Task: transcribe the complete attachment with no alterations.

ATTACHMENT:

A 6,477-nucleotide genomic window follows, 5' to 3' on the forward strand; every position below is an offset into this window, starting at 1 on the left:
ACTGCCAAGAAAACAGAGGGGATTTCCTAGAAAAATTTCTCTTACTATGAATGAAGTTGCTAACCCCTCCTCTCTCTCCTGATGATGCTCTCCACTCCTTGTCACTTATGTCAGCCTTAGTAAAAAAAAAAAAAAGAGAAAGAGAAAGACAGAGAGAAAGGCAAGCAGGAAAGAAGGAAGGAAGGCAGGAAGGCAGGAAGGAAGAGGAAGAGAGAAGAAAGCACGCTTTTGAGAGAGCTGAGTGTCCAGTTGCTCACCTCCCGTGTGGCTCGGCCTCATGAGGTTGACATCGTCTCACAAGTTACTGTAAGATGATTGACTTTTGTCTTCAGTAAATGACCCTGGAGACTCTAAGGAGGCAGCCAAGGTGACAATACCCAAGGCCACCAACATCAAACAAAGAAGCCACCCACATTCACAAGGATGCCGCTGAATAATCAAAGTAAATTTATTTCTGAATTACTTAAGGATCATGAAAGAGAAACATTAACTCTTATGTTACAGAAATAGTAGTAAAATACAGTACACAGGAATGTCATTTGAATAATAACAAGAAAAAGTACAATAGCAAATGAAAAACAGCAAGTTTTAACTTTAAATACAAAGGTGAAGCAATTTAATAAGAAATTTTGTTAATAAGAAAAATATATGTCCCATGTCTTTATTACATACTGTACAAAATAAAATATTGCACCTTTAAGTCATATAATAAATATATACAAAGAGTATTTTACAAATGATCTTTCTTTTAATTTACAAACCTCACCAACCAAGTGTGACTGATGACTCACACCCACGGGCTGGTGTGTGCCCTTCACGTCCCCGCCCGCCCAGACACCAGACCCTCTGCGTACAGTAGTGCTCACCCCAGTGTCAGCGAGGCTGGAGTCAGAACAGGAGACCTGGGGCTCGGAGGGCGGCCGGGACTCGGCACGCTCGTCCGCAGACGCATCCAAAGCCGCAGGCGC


A 6,477-nucleotide genomic window follows, 5' to 3' on the forward strand; every position below is an offset into this window, starting at 1 on the left:
ACTGCCAAGAAAACAGAGGGGATTTCCTAGAAAAATTTCTCTTACTATGAATGAAGTTGCTAACCCCTCCTCTCTCTCCTGATGATGCTCTCCACTCCTTGTCACTTATGTCAGCCTTAGTAAAAAAAAAAAAAAGAGAAAGAGAAAGACAGAGAGAAAGGCAAGCAGGAAAGAAGGAAGGAAGGCAGGAAGGCAGGAAGGAAGAGGAAGAGAGAAGAAAGCACGCTTTTGAGAGAGCTGAGTGTCCAGTTGCTCACCTCCCGTGTGGCTCGGCCTCATGAGGTTGACATCGTCTCACAAGTTACTGTAAGATGATTGACTTTTGTCTTCAGTAAATGACCCTGGAGACTCTAAGGAGGCAGCCAAGGTGACAATACCCAAGGCCACCAACATCAAACAAAGAAGCCACCCACATTCACAAGGATGCCGCTGAATAATCAAAGTAAATTTATTTCTGAATTACTTAAGGATCATGAAAGAGAAACATTAACTCTTATGTTACAGAAATAGTAGTAAAATACAGTACACAGGAATGTCATTTGAATAATAACAAGAAAAAGTACAATAGCAAATGAAAAACAGCAAGTTTTAACTTTAAATACAAAGGTGAAGCAATTTAATAAGAAATTTTGTTAATAAGAAAAATATATGTCCCATGTCTTTATTACATACTGTACAAAATAAAATATTGCACCTTTAAGTCATATAATAAATATATACAAAGAGTATTTTACAAATGATCTTTCTTTTAATTTACAAACCTCACCAACCAAGTGTGACTGATGACTCACACCCACGGGCTGGTGTGTGCCCTTCACGTCCCCGCCCGCCCAGACACCAGACCCTCTGCGTACAGTAGTGCTCACCCCAGTGTCAGCGAGGCTGGAGTCAGAACAGGAGACCTGGGGCTCGGAGGGCGGCCGGGACTCGGCACGCTCGTCCGCAGACGCATCCAAAGCCGCAGGCGC